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The Moody Blues - Long Distance Voyager CD (album) cover


The Moody Blues


Crossover Prog

3.32 | 222 ratings

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3 stars This is the second album following the band’s first hiatus after the release of Seventh Sojourn in 1972. After the contentious release of Octave in 1978 Michael Pinder left the band and was replaced by Patrick Moraz, who was himself on a ten year hiatus of sorts from Yes. I can’t say as the change is really all that noticeable, except that the keyboards here are even more poppish than on Octave, and quite far removed in elaboration and complexity from the lush Moody albums of the 60s and 70s. Also, the rhythms on several tracks border on disco at times, and the orchestral backing the band was so renowned for on early albums is scaled back to mostly strings in what seems to be mostly a cursory role.

Long Distance Voyager did manage to yield the band their second and final #1 album in the States (and their third in Britain), along with hit singles in “The Voice” and “Gemini Dream”. This mostly is more a reflection on the desperation many of us felt in trying to find anything new in progressive music than it was any actual progressive tendencies in the music. Both are pop-oriented arrangements with annoyingly repetitive and trite lyrics, both traits of most 80s popular music.

Some of the other tracks were more interesting, particularly the Justin Hayward composition “In My World”. With its gentle acoustic guitar, mellow and moody strings, and emotional lyrics and harmonic vocal accompaniment, this one calls to mind older tracks like Pinder’s “Lost in a Lost World” from Seventh Sojourn, and Ray Thomas’ “And the Tide Rushes In” from Question of Balance.

John Lodge’s “Talking Out of Turn” has some funky keyboards and only mild string orchestration, and really comes off as an attempt at a mellow pop love song in the vein of Gino Vanelli, Rod Stewart, and about a hundred other singer-songwriters of the late 70s. Not a bad tune, just a bit ordinary for a band with this much potential. Kind of sounds like it was phoned in to the studio, so to speak.

“Meanwhile” is another song that wouldn’t have sounded all that out-of-place on Seventh Sojourn, an understated ballad-like tune with some sporadic but pleasant piano from Moraz. Overall this one had enough of the feel of a Moody’s classic that it could easily be played in a car’s tape player on a summer evening while trying to seduce a lady (and I can testify it worked).

The first time I heard “22,000 Days” I actually thought it might have been a holdover studio reject from Octave. It has that same feel of an awkward meter and dirge-like vocals set to an almost circus-like keyboard/guitar rhythm. The guitar riff is classic Hayward, so much so that I still find myself pointing it out when I hear it on numerous other older Moody songs.

“Nervous” on the other hand sounds like something Jeff Lynne would have written, and it wouldn’t surprise me even today to find out he had some hand in that song. Check out the affected vocals and choppy string accompaniment around the four minute mark and tell me you don’t think that sounds like something off of A New World Record.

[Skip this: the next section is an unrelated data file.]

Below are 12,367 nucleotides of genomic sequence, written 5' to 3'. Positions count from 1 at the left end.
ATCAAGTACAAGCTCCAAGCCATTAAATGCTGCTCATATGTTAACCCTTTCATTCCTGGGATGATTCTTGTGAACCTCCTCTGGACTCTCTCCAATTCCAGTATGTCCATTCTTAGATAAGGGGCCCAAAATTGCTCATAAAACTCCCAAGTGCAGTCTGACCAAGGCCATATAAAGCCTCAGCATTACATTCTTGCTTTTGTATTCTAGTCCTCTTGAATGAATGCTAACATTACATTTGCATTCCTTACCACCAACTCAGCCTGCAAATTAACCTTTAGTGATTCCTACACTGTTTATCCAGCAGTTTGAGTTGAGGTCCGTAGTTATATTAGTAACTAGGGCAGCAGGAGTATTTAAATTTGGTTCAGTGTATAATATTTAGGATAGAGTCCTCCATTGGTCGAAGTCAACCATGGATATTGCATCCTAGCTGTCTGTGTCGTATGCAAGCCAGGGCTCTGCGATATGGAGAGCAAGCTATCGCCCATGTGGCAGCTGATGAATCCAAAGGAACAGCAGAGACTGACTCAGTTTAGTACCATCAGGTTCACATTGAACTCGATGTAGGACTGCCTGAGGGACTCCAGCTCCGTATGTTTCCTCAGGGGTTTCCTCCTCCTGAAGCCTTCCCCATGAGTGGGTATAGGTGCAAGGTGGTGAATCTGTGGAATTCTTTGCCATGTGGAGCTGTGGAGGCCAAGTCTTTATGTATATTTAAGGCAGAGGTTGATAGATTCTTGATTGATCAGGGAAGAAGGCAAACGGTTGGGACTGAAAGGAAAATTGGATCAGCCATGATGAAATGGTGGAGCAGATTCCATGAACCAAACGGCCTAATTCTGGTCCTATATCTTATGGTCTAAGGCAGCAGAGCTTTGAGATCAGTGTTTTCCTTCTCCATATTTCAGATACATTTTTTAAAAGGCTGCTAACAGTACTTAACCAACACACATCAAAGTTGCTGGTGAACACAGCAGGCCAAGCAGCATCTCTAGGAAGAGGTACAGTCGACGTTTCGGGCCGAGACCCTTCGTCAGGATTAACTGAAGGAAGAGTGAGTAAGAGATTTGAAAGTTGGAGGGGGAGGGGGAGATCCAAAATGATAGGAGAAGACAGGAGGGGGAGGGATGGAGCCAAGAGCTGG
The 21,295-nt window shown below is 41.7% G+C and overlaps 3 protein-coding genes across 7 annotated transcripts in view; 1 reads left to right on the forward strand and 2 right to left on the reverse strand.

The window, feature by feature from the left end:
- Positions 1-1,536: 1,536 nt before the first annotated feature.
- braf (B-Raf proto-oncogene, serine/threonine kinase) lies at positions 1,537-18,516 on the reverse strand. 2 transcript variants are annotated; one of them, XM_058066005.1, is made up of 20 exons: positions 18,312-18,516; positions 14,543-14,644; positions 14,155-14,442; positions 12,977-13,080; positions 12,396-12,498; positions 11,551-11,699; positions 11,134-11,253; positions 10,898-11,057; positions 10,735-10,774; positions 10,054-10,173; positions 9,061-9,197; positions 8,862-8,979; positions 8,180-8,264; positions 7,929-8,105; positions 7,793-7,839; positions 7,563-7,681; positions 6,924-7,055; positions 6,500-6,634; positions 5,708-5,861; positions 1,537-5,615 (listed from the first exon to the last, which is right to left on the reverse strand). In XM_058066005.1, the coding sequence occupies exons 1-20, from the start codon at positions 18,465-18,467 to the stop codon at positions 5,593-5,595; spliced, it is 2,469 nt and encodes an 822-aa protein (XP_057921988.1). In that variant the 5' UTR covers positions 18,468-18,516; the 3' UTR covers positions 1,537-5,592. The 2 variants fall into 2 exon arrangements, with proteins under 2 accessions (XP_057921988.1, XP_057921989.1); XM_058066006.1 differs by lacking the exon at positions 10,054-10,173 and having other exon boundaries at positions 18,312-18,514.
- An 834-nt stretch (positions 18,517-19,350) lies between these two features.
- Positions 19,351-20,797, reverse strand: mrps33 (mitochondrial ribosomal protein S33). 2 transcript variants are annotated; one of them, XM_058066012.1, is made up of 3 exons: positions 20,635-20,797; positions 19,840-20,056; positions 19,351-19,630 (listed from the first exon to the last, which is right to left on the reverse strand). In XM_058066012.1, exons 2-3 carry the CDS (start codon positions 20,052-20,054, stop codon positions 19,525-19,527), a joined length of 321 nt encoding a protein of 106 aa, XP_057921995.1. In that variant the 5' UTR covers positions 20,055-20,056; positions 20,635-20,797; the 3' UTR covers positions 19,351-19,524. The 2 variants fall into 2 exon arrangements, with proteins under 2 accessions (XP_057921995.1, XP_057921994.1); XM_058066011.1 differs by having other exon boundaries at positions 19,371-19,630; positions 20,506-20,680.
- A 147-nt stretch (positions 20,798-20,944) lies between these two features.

The last three songs form some sort of trilogy about the carnival-like aura of a rock concert. Or so I’ve been told – not sure. I actually like the sound of “Painted Smile”, even though it sounds like something from a Broadway musical soundtrack. The lyrics are kind of sad, but the carnival sounds and what sounds like a tuba pretty much force a smile out of you regardless. The spoken-word short interlude “Reflective Smile” plays on that old tradition of the band to include poems and spoken themes in their early albums. But here the effect is simply used to form a transition to “Veteran Cosmic Rocker”. This final track must have been intended for a hit single, and has a rocking rhythm and upbeat tempo that was so prevalent in the hair-band genre around this time. But the Moodys can’t help but put their own stamp and sound on it, and the almost middle-eastern keyboard tracks in the middle made this stand out on the radio in the summer of 1981.

This definitely doesn’t rank among the Moody’s finest work, but considering it came out during the progressive drought known as the 80s, it should be given a bit of slack when it comes to critical review. I remember how happy I was to buy this in the early summer of 1981, and also that I must have played it at least 100 times that summer and into the fall. It has worked its way progressively backwards in my pile of old cassettes since then, and only gets played on nostalgic rainy nights when there’s not much else to do any more. Three stars anyway since I sure thought it was great at one time, but this is definitely not on par with the band's seven brilliant works released between 1967 and 1972.


ClemofNazareth | 3/5 |


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